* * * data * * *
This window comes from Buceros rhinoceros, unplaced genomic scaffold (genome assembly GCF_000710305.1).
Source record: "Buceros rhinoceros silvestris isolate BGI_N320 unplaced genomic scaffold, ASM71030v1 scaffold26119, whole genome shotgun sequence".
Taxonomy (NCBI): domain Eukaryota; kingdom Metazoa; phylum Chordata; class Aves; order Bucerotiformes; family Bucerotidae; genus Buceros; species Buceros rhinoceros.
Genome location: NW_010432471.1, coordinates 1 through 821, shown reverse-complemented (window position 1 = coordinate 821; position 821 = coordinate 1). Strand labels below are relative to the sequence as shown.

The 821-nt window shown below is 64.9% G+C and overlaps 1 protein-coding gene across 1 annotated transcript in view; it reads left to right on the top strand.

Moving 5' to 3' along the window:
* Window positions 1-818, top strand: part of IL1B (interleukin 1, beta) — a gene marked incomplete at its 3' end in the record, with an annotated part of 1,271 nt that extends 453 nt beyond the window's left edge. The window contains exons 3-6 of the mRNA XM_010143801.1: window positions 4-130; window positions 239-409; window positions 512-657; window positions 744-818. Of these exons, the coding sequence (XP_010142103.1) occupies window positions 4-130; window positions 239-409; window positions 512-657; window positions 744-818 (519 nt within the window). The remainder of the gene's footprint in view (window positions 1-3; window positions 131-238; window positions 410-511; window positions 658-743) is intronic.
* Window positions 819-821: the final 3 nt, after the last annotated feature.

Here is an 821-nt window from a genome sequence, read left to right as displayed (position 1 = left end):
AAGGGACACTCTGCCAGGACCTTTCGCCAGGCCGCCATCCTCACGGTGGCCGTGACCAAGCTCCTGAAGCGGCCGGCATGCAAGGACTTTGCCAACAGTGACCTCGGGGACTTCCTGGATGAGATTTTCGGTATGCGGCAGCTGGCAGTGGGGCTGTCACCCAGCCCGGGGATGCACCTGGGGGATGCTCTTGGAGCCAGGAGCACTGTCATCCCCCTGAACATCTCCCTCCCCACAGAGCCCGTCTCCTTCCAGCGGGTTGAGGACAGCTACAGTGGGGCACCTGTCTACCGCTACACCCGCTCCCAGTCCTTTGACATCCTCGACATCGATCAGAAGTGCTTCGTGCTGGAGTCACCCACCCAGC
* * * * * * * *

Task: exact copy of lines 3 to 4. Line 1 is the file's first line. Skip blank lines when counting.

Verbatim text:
Taxonomy (NCBI): domain Eukaryota; kingdom Metazoa; phylum Chordata; class Aves; order Bucerotiformes; family Bucerotidae; genus Buceros; species Buceros rhinoceros.
Genome location: NW_010432471.1, coordinates 1 through 821, shown reverse-complemented (window position 1 = coordinate 821; position 821 = coordinate 1). Strand labels below are relative to the sequence as shown.